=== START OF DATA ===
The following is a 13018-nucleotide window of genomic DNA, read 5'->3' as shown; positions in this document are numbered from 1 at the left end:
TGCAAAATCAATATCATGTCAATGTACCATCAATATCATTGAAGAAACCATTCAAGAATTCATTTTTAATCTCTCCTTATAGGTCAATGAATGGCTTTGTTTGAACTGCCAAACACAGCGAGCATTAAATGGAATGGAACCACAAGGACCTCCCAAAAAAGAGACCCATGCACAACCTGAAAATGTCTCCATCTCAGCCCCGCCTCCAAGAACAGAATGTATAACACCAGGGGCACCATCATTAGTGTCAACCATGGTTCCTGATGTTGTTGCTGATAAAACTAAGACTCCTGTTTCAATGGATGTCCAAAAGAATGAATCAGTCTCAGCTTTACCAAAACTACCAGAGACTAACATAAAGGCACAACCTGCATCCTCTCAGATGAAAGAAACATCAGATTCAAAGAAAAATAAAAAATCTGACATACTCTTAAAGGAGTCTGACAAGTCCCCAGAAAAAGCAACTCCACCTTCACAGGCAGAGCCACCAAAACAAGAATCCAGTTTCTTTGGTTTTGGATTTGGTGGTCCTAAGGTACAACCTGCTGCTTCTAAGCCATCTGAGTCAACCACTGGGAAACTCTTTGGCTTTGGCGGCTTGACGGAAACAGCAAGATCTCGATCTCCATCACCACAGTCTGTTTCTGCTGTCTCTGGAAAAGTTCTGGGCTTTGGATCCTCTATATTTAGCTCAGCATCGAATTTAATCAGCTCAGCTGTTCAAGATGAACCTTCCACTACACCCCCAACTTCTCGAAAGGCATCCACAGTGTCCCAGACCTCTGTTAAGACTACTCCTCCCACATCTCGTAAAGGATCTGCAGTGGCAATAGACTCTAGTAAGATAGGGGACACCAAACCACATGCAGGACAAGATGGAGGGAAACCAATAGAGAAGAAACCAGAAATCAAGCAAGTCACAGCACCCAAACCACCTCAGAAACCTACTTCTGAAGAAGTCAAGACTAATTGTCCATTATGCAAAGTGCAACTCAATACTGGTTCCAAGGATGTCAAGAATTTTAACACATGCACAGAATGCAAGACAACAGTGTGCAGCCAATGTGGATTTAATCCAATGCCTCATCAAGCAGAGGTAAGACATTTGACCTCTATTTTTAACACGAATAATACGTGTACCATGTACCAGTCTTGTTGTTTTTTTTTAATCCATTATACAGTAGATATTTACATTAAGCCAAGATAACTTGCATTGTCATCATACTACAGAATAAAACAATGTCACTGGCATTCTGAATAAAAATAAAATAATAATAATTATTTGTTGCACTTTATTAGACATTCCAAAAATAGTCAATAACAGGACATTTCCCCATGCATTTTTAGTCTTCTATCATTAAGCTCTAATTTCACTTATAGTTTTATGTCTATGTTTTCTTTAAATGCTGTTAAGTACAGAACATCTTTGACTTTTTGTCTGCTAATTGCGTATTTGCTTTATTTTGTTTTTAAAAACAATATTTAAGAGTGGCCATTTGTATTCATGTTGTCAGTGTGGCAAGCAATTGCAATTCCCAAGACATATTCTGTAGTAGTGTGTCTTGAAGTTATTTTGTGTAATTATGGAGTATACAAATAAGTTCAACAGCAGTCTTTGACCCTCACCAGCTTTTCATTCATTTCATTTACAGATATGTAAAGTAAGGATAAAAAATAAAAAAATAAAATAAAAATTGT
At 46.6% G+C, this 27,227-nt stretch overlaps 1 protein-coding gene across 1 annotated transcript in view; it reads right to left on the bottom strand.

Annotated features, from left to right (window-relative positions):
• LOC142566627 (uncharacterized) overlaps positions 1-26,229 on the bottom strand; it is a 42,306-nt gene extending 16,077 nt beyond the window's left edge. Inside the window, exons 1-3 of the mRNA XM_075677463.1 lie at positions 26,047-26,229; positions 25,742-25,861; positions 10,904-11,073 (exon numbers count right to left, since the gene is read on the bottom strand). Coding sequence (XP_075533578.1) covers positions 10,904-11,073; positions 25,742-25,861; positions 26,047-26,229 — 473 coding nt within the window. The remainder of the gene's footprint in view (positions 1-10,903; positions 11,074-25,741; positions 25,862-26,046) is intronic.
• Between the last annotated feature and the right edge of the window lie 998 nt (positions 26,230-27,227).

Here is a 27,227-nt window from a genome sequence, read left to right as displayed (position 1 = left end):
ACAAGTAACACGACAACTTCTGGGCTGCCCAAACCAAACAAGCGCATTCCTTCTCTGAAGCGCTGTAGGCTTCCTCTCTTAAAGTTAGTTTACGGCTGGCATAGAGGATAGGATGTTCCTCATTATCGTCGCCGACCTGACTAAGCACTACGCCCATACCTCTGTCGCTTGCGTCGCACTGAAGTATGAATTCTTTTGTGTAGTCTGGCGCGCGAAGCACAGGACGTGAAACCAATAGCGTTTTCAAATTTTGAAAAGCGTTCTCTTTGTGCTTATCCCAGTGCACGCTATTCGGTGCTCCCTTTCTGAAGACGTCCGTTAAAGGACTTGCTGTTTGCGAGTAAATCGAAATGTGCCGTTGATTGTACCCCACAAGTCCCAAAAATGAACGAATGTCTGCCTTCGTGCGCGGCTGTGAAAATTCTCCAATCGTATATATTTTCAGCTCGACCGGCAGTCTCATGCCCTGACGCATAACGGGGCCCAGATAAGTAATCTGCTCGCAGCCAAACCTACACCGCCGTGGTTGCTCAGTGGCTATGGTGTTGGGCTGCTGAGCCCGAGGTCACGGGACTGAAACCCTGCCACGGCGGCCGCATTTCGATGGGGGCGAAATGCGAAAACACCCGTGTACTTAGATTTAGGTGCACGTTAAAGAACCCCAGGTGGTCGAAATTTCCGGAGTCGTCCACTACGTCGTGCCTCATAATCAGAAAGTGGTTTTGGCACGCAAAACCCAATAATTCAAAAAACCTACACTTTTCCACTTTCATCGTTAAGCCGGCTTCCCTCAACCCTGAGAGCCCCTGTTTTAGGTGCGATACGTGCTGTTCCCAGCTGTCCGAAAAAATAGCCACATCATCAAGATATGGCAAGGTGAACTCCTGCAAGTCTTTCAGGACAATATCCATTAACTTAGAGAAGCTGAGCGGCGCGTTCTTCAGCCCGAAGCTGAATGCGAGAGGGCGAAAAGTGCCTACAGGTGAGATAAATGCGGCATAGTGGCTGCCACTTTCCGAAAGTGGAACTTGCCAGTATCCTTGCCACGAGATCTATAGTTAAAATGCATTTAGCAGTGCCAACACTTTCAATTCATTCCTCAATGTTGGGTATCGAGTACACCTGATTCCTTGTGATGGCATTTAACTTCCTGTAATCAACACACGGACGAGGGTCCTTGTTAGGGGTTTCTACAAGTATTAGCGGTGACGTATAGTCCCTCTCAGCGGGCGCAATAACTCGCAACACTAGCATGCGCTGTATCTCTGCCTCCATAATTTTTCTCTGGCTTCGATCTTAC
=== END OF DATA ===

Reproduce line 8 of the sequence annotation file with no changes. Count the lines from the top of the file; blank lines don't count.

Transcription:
ACAAGTAACACGACAACTTCTGGGCTGCCCAAACCAAACAAGCGCATTCCTTCTCTGAAGCGCTGTAGGCTTCCTCTCTTAAAGTTAGTTTACGGCTGGCATAGAGGATAGGATGTTCCTCATTATCGTCGCCGACCTGACTAAGCACTACGCCCATACCTCTGTCGCTTGCGTCGCACTGAAGTATGAATTCTTTTGTGTAGTCTGGCGCGCGAAGCACAGGACGTGAAACCAATAGCGTTTTCAAATTTTGAAAAGCGTTCTCTTTGTGCTTATCCCAGTGCACGCTATTCGGTGCTCCCTTTCTGAAGACGTCCGTTAAAGGACTTGCTGTTTGCGAGTAAATCGAAATGTGCCGTTGATTGTACCCCACAAGTCCCAAAAATGAACGAATGTCTGCCTTCGTGCGCGGCTGTGAAAATTCTCCAATCGTATATATTTTCAGCTCGACCGGCAGTCTCATGCCCTGACGCATAACGGGGCCCAGATAAGTAATCTGCTCGCAGCCAAACCTACACCGCCGTGGTTGCTCAGTGGCTATGGTGTTGGGCTGCTGAGCCCGAGGTCACGGGACTGAAACCCTGCCACGGCGGCCGCATTTCGATGGGGGCGAAATGCGAAAACACCCGTGTACTTAGATTTAGGTGCACGTTAAAGAACCCCAGGTGGTCGAAATTTCCGGAGTCGTCCACTACGTCGTGCCTCATAATCAGAAAGTGGTTTTGGCACGCAAAACCCAATAATTCAAAAAACCTACACTTTTCCACTTTCATCGTTAAGCCGGCTTCCCTCAACCCTGAGAGCCCCTGTTTTAGGTGCGATACGTGCTGTTCCCAGCTGTCCGAAAAAATAGCCACATCATCAAGATATGGCAAGGTGAACTCCTGCAAGTCTTTCAGGACAATATCCATTAACTTAGAGAAGCTGAGCGGCGCGTTCTTCAGCCCGAAGCTGAATGCGAGAGGGCGAAAAGTGCCTACAGGTGAGATAAATGCGGCATAGTGGCTGCCACTTTCCGAAAGTGGAACTTGCCAGTATCCTTGCCACGAGATCTATAGTTAAAATGCATTTAGCAGTGCCAACACTTTCAATTCATTCCTCAATGTTGGGTATCGAGTACACCTGATTCCTTGTGATGGCATTTAACTTCCTGTAATCAACACACGGACGAGGGTCCTTGTTAGGGGTTTCTACAAGTATTAGCGGTGACGTATAGTCCCTCTCAGCGGGCGCAATAACTCGCAACACTAGCATGCGCTGTATCTCTGCCTCCATAATTTTTCTCTGGCTTCGATCTTAC